Col. Mike Kirby picks two teams of crack Green Berets for a mission in South Vietnam. First off is to build and control a camp that is trying to be taken by the enemy the second mission is to kidnap a North Vietnamese General.
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U.S. Special Forces troops ("Green Berets") under the command of Colonel Mike Kirby defend a firebase during the Vietnam war. War correspondent George Beckwith accompanies Kirby and objects to both the war and the means by which it is executed. Kirby's firebase is overrun and his troops fight bravely to retake it. Kirby and a select group of his men are then ordered on a special mission to capture a high-level Viet Cong officer. Written by
Jim Beaver <email@example.com>
Despite the strong implication that Col. Kirby had already been to Vietnam, and probably Capt. McDaniel, neither one has a single Vietnamese ribbon when they are talking to Beckwith at Ft. Bragg. See more »
During the rainstorm, it is obvious that characters in the background of the scene are not subject to the rain. The ground in the background is a lighter colour than the ground in the foreground. Also it is apparent that the sun is shining in that area See more »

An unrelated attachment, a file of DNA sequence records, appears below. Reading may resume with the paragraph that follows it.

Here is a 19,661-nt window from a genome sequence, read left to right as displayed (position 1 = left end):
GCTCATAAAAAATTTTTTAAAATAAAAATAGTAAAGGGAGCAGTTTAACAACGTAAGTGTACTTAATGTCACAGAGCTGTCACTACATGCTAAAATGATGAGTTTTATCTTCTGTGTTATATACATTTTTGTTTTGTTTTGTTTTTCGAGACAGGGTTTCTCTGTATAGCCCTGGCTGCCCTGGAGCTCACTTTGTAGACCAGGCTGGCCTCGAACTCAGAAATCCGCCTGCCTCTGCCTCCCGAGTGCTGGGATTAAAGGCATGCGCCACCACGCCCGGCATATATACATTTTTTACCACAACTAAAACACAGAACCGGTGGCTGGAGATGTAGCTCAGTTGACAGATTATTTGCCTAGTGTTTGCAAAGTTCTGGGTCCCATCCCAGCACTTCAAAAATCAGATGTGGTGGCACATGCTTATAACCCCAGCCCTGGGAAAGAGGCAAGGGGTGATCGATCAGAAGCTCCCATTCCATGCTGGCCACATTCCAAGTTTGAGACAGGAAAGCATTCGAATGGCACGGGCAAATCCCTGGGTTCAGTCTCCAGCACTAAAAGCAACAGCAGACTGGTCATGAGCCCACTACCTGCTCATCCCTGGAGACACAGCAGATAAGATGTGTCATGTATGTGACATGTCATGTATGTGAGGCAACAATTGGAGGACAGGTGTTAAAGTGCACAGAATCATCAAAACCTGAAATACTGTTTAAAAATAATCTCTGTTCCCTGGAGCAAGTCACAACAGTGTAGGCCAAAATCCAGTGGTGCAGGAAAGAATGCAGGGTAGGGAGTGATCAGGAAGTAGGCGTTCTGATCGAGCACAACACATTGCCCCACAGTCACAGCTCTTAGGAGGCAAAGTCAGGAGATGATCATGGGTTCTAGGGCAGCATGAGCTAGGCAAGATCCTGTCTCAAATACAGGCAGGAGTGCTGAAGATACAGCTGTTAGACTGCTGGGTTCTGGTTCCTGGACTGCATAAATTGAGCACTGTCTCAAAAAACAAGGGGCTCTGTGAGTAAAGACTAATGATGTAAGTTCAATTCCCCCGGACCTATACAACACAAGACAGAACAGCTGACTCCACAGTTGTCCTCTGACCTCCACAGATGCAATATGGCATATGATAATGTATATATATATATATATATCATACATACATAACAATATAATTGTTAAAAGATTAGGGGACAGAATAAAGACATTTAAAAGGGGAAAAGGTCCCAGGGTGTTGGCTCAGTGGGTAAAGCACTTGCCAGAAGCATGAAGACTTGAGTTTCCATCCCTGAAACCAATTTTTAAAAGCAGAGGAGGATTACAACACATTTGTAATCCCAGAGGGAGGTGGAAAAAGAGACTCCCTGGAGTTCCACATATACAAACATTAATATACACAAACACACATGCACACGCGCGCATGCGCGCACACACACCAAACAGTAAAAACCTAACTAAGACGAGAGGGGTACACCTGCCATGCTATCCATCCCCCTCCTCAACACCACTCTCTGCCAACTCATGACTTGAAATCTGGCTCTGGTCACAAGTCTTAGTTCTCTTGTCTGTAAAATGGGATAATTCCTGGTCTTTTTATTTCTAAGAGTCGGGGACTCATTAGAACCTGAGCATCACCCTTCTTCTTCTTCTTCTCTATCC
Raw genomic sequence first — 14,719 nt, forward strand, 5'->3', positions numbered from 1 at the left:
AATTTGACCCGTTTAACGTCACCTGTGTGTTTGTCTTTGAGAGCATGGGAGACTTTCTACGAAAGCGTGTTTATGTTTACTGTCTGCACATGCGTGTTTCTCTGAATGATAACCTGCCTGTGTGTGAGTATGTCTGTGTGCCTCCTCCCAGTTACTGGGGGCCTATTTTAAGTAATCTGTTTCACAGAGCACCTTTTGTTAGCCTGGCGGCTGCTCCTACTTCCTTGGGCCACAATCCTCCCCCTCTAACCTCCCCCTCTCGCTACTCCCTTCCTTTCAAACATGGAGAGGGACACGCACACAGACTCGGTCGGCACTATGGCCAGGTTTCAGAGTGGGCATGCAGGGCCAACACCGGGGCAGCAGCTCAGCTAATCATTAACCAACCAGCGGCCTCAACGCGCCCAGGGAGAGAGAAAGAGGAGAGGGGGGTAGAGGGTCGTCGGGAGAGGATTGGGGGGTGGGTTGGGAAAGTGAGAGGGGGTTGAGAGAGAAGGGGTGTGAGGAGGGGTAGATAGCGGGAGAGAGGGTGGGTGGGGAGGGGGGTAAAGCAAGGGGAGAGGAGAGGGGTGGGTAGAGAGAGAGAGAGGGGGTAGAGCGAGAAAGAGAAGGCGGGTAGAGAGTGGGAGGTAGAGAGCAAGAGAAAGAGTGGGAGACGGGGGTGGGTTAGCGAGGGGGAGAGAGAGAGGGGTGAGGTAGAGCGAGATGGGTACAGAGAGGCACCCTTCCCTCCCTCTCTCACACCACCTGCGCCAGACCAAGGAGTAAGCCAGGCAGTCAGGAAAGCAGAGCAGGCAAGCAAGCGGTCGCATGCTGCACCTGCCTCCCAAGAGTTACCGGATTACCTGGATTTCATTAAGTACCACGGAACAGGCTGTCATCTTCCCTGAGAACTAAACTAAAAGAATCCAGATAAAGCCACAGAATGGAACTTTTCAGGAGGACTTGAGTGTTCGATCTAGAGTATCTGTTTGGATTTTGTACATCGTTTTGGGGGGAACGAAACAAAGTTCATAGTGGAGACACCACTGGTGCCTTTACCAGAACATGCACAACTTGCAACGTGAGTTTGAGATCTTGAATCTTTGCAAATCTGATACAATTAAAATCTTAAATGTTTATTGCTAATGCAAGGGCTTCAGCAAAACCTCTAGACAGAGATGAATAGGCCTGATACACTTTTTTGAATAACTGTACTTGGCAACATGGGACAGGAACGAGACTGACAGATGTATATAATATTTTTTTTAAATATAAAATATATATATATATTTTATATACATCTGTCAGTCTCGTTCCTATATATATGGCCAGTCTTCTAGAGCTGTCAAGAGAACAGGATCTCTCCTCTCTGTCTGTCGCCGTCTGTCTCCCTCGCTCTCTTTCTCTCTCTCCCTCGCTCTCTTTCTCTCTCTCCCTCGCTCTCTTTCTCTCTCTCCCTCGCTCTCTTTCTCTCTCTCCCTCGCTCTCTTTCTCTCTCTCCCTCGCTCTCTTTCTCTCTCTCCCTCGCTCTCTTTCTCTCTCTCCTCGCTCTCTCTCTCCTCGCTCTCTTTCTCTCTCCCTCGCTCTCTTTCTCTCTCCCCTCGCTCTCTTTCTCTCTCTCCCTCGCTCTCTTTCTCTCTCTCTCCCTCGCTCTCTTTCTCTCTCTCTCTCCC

Perhaps you could answer a question all of us here are asking?
Why is the United States waging this ruthless war in Vietnam?
Foreign policy decisions are not made by the military. A soldier goes where he is told to go, and fight whom is told to fight.
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It's easy to understand why so many viewers hated this movie. It goes against everything the media and entertainment industries (The same thing?) have put forth regarding the Vietnam War since the 1960s. ...Vietnam was a bad war, America was wrong, etc., while the North Vietnamese and VC were just peace/freedom loving folk...
What was so wrong about trying to stem the tide of communism, or to prevent south Vietnam from falling to the communist north? "The Green Berets" made the case that it was a noble goal, and brave Americans worked hard to achieve it.
This is not the best war movie, or even the best Vietnam war movie out there. Mel Gibson's "We Were Soldiers" is far superior in that it is less overtly political, much more realistic, and still shows a positive view of the American effort in southeast Asia. Check it out.
The Green Berets: 5.5 of 10
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